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Mercury Cleanup at Odessa School Costs Nearly $900K

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    NEWSLETTERS

    Liquid mercury.

    The preliminary cost of cleaning up the West Texas school where a student brought a container of mercury inside has reached nearly $900,000, an Ector County school district spokesman said Monday.

    That figure could rise once all invoices are received from companies that cleaned John B. Hood Junior High School in Odessa, district spokesman Mike Adkins said. The district has a $100,000 deductible and the claim is still being processed, he said.

    As many as 70 people were taken to hospitals March 18 after exposure to the toxic element. No one was injured.

    A ninth-grader told officials he found the mercury in a plastic bottle in an alley on the way to school. Adkins said the student was disciplined according to the district's code of conduct; no criminal charges were pursued.

    Investigators believe the student did not know what the substance he found was, he said.

    The $897,000 cleanup cost included work to test all of the school's 137,000 square feet, Adkins said.

    The mercury spread beyond the two classrooms and the cafeteria where the student was showing it to others. Some of it spilled on the floor and was tracked to other areas in the school on people's shoes, Adkins said.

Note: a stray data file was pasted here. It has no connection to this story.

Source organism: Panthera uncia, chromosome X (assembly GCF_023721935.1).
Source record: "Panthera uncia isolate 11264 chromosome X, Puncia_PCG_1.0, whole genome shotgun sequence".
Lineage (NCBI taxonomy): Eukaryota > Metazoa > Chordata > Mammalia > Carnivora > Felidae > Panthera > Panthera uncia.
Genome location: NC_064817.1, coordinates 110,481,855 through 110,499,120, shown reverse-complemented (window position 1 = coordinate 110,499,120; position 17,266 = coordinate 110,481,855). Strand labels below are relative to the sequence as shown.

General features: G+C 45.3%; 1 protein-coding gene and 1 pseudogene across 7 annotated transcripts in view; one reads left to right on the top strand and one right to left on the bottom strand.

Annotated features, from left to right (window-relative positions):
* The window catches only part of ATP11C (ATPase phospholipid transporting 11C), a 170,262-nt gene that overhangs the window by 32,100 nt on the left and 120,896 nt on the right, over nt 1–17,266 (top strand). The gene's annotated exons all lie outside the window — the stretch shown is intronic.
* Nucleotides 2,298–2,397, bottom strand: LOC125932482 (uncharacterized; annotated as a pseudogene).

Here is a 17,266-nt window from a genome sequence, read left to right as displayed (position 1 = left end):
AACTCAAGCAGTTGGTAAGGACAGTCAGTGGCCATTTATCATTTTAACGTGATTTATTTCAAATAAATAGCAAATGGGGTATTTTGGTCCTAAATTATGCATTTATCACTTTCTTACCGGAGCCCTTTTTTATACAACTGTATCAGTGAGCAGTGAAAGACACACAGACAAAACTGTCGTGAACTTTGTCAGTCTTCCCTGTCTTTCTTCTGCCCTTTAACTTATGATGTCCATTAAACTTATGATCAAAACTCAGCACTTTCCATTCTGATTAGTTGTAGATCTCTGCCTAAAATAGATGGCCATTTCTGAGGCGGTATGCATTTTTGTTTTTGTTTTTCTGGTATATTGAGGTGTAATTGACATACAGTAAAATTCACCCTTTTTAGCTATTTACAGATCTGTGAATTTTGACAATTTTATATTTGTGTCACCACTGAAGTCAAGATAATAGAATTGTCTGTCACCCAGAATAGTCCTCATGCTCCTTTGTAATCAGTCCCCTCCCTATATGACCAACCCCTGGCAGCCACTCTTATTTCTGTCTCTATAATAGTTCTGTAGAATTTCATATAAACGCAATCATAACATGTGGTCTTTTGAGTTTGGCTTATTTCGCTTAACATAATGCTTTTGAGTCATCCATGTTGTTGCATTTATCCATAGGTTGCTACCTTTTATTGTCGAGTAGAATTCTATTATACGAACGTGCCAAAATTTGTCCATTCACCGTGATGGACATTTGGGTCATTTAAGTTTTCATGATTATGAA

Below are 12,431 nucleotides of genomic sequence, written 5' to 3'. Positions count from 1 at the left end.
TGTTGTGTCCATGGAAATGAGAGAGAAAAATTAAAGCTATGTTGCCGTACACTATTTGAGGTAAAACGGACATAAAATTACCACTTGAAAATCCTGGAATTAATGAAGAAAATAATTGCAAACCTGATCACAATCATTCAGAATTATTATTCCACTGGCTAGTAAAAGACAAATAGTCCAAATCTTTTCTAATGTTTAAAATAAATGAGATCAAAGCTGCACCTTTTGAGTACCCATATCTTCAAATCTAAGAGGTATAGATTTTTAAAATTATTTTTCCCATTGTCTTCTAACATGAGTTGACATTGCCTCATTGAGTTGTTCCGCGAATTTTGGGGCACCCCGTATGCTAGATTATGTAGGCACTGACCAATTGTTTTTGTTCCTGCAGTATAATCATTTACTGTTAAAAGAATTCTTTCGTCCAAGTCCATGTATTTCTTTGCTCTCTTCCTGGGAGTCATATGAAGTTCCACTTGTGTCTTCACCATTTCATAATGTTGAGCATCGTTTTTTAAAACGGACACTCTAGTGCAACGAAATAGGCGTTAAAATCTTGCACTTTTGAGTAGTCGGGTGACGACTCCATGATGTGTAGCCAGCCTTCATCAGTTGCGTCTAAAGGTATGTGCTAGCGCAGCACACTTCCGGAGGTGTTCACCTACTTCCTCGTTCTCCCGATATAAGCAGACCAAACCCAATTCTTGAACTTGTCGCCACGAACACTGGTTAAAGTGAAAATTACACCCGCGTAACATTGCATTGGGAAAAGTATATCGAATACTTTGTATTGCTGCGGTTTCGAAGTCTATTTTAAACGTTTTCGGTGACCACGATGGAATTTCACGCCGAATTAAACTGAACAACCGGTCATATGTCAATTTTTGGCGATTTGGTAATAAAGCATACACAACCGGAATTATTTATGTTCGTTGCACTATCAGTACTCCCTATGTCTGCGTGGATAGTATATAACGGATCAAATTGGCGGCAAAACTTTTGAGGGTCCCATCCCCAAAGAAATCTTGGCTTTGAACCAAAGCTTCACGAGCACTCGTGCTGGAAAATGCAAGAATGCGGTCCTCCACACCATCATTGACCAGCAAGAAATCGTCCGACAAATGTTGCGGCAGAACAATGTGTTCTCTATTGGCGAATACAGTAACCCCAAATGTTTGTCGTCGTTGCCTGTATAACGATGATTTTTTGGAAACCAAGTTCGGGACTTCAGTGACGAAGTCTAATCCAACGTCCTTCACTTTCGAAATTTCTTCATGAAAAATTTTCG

"They went inch by inch," he said of the crews who cleaned the school.

    Mercury is a naturally occurring element that can be absorbed through skin and mucous membranes. The poison is most dangerous when heated because vapors can be inhaled.

    Twenty students handled or touched the silver liquid on tables in the cafeteria and in two classrooms, and about 49 other students and teachers could have gotten secondary exposure by being nearby, Adkins said. The group of students and teachers were quarantined and they showered before being taken to two area hospitals.

    More than 500 items, including desks, cafeteria tables and textbooks, had to be thrown away during the school cleanup. The entire floor of the cafeteria was removed and awaits replacement, Adkins said.

    Students attended a different school until April 3, after officials with the Environmental Protection Agency and the district determined the school had been cleared of all vapors from the mercury, agency spokeswoman Jennah Durant said in an email.